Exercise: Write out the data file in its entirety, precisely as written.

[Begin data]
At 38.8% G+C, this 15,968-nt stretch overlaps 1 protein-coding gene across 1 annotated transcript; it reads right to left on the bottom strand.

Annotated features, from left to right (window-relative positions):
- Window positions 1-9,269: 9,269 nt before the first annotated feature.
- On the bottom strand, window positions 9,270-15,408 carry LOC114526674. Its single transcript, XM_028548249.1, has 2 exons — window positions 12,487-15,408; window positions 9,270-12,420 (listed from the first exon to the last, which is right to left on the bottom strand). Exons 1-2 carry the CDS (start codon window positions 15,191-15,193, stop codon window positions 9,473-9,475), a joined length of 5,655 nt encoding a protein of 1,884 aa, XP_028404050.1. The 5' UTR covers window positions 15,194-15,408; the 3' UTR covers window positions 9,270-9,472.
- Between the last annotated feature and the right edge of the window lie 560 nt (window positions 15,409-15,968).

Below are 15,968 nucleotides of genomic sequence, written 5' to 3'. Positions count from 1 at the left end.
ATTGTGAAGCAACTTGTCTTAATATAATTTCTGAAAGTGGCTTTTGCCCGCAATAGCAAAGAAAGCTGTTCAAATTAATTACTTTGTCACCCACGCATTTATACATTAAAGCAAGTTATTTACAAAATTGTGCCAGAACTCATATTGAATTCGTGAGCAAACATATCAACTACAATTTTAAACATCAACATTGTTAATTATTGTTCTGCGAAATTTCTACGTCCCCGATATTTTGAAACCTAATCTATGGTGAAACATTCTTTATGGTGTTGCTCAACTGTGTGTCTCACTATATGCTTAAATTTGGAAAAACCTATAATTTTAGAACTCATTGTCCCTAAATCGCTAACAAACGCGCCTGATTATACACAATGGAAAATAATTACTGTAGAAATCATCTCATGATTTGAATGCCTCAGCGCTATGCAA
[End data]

At 38.8% G+C, this 15,968-nt stretch overlaps 1 protein-coding gene across 1 annotated transcript; it reads right to left on the bottom strand.

Annotated features, from left to right (window-relative positions):
- Window positions 1-9,269: 9,269 nt before the first annotated feature.
- On the bottom strand, window positions 9,270-15,408 carry LOC114526674. Its single transcript, XM_028548249.1, has 2 exons — window positions 12,487-15,408; window positions 9,270-12,420 (listed from the first exon to the last, which is right to left on the bottom strand). Exons 1-2 carry the CDS (start codon window positions 15,191-15,193, stop codon window positions 9,473-9,475), a joined length of 5,655 nt encoding a protein of 1,884 aa, XP_028404050.1. The 5' UTR covers window positions 15,194-15,408; the 3' UTR covers window positions 9,270-9,472.
- Between the last annotated feature and the right edge of the window lie 560 nt (window positions 15,409-15,968).

Below are 15,968 nucleotides of genomic sequence, written 5' to 3'. Positions count from 1 at the left end.
ATTGTGAAGCAACTTGTCTTAATATAATTTCTGAAAGTGGCTTTTGCCCGCAATAGCAAAGAAAGCTGTTCAAATTAATTACTTTGTCACCCACGCATTTATACATTAAAGCAAGTTATTTACAAAATTGTGCCAGAACTCATATTGAATTCGTGAGCAAACATATCAACTACAATTTTAAACATCAACATTGTTAATTATTGTTCTGCGAAATTTCTACGTCCCCGATATTTTGAAACCTAATCTATGGTGAAACATTCTTTATGGTGTTGCTCAACTGTGTGTCTCACTATATGCTTAAATTTGGAAAAACCTATAATTTTAGAACTCATTGTCCCTAAATCGCTAACAAACGCGCCTGATTATACACAATGGAAAATAATTACTGTAGAAATCATCTCATGATTTGAATGCCTCAGCGCTATGCAA